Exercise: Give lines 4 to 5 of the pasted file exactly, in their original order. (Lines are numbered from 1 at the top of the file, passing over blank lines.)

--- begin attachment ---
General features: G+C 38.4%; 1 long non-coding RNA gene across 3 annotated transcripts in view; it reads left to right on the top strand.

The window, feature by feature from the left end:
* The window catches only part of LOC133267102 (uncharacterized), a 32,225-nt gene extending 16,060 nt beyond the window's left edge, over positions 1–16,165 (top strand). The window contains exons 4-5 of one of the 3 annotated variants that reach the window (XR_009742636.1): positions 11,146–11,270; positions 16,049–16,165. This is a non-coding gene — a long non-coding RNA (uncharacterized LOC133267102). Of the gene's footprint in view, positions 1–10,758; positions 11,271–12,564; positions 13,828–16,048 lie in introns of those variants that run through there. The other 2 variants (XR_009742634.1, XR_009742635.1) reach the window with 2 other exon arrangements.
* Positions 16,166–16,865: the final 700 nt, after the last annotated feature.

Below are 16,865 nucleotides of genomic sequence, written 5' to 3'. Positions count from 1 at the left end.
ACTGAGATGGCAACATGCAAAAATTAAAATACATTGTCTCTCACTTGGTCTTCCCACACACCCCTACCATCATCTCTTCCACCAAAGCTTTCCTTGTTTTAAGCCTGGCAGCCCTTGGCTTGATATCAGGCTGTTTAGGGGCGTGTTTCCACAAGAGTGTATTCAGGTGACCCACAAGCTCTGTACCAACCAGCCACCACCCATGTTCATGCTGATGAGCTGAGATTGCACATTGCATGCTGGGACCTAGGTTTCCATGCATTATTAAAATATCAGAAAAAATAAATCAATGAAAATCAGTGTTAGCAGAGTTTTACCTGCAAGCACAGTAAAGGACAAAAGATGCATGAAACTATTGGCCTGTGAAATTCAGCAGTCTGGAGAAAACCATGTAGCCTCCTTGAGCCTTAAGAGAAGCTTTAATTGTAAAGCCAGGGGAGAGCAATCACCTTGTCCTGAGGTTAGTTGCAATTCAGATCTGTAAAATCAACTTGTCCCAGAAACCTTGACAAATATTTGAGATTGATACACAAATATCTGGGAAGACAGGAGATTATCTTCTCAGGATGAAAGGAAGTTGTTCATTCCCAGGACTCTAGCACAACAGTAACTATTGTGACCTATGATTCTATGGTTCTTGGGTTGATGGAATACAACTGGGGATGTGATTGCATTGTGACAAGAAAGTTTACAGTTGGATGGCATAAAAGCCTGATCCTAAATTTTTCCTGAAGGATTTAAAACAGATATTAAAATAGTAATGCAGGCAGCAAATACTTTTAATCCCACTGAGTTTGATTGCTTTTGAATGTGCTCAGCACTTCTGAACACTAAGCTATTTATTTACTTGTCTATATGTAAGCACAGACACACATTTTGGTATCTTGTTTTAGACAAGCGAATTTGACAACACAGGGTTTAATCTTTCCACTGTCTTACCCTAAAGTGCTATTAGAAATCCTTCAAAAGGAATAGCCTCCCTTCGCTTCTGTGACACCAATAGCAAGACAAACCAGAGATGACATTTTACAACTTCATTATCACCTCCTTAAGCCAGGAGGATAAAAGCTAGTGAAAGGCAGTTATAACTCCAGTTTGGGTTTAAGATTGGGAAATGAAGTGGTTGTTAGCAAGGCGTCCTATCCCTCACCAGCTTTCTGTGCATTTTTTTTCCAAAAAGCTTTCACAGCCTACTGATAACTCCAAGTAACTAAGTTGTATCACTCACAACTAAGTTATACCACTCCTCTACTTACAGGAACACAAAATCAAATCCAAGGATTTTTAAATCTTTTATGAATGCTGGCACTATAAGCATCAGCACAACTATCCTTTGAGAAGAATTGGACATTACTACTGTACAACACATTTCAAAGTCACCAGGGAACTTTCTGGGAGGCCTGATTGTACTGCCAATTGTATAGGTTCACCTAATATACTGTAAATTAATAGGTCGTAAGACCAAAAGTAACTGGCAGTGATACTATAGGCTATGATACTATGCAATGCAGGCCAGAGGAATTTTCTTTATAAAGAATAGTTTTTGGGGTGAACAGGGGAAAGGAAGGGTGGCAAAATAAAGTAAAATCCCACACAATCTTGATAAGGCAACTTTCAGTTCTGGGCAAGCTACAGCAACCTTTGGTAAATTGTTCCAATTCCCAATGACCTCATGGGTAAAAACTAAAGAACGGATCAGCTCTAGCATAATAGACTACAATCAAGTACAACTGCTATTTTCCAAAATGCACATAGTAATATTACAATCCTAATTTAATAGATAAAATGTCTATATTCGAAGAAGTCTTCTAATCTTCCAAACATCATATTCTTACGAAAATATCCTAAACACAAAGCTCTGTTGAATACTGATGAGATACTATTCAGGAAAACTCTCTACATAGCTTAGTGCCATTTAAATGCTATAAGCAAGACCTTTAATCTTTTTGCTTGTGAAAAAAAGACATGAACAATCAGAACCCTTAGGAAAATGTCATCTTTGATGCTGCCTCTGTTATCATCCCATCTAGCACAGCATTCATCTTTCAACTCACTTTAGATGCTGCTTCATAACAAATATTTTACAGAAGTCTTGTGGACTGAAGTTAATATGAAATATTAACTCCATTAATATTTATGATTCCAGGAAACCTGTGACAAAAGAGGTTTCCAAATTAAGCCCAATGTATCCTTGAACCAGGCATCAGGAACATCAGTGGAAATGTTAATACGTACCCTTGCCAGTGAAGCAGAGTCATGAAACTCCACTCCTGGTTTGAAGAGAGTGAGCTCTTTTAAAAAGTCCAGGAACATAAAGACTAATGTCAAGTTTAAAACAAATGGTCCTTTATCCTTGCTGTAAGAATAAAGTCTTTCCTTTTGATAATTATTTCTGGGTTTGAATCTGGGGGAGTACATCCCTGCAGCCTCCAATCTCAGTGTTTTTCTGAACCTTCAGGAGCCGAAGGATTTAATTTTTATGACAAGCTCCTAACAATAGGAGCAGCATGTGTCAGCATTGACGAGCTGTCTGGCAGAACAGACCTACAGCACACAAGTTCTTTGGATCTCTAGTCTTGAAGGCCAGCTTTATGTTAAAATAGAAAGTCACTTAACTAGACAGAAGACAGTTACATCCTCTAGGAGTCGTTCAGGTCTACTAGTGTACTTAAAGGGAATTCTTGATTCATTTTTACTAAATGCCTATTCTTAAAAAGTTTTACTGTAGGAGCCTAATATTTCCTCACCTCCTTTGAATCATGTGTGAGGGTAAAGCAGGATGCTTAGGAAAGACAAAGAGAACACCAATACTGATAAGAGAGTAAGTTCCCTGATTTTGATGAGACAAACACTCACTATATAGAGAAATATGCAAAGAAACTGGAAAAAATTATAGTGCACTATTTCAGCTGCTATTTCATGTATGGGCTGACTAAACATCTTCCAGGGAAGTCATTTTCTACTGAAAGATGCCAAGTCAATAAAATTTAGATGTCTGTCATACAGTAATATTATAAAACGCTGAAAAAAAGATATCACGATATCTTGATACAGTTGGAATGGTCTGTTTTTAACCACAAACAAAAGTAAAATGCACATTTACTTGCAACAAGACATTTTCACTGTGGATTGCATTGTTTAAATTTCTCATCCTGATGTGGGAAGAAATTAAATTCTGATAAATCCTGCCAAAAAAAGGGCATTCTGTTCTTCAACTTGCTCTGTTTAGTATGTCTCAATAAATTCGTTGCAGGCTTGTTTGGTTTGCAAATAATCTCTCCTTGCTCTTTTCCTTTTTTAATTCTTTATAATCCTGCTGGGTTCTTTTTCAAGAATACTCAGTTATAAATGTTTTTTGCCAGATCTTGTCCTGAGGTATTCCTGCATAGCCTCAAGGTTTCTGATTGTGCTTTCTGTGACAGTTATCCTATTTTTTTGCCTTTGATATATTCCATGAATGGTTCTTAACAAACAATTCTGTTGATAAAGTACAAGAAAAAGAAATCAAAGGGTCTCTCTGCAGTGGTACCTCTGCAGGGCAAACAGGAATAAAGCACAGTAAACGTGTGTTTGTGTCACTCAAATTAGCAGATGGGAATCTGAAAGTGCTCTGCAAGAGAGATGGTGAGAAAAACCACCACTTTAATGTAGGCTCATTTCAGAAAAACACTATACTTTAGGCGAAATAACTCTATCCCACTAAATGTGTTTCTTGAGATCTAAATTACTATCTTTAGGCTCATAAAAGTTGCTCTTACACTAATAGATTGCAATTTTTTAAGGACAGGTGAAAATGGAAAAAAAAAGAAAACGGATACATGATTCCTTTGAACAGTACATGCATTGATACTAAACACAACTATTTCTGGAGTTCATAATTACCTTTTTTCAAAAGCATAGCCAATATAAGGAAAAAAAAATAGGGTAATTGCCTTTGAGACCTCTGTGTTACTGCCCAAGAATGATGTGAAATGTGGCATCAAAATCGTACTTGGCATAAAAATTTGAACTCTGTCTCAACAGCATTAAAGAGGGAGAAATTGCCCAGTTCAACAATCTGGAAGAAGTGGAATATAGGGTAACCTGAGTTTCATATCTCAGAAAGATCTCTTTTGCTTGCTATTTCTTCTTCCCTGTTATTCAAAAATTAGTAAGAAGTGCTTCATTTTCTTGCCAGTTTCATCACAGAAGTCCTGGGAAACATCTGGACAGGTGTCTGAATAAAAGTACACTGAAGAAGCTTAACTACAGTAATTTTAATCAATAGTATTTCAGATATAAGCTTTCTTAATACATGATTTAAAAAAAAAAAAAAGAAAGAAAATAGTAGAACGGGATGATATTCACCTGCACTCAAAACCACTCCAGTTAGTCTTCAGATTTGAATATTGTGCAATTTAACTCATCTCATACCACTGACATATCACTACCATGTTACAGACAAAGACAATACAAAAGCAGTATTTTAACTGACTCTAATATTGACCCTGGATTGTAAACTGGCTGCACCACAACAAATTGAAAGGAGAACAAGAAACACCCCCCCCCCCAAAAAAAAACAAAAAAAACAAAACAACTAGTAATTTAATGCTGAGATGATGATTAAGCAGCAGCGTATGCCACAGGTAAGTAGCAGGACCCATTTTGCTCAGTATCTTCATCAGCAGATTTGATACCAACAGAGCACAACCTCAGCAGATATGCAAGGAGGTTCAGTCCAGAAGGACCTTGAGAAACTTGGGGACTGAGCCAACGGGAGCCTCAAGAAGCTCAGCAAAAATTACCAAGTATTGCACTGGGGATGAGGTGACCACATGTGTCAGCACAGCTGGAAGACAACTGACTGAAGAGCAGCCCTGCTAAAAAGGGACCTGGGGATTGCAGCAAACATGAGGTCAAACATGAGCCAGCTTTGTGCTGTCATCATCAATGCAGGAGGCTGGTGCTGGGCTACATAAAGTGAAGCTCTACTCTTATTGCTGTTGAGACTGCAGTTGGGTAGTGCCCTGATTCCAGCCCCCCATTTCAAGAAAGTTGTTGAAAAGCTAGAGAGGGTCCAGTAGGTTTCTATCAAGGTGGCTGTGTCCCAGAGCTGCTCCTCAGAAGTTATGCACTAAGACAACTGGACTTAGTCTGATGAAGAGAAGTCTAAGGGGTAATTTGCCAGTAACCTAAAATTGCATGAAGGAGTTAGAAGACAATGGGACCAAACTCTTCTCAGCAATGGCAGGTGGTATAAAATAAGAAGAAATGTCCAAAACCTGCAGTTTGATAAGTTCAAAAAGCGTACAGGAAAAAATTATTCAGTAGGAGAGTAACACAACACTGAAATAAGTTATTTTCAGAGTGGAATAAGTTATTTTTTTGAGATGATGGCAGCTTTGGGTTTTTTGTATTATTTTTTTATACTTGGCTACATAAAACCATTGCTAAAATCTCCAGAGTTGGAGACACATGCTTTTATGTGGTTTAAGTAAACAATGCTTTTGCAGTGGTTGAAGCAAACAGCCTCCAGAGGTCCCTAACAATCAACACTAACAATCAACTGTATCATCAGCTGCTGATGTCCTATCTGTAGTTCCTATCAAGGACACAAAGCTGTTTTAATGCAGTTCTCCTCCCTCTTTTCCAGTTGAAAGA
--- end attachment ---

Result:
* Positions 16,166–16,865: the final 700 nt, after the last annotated feature.

Below are 16,865 nucleotides of genomic sequence, written 5' to 3'. Positions count from 1 at the left end.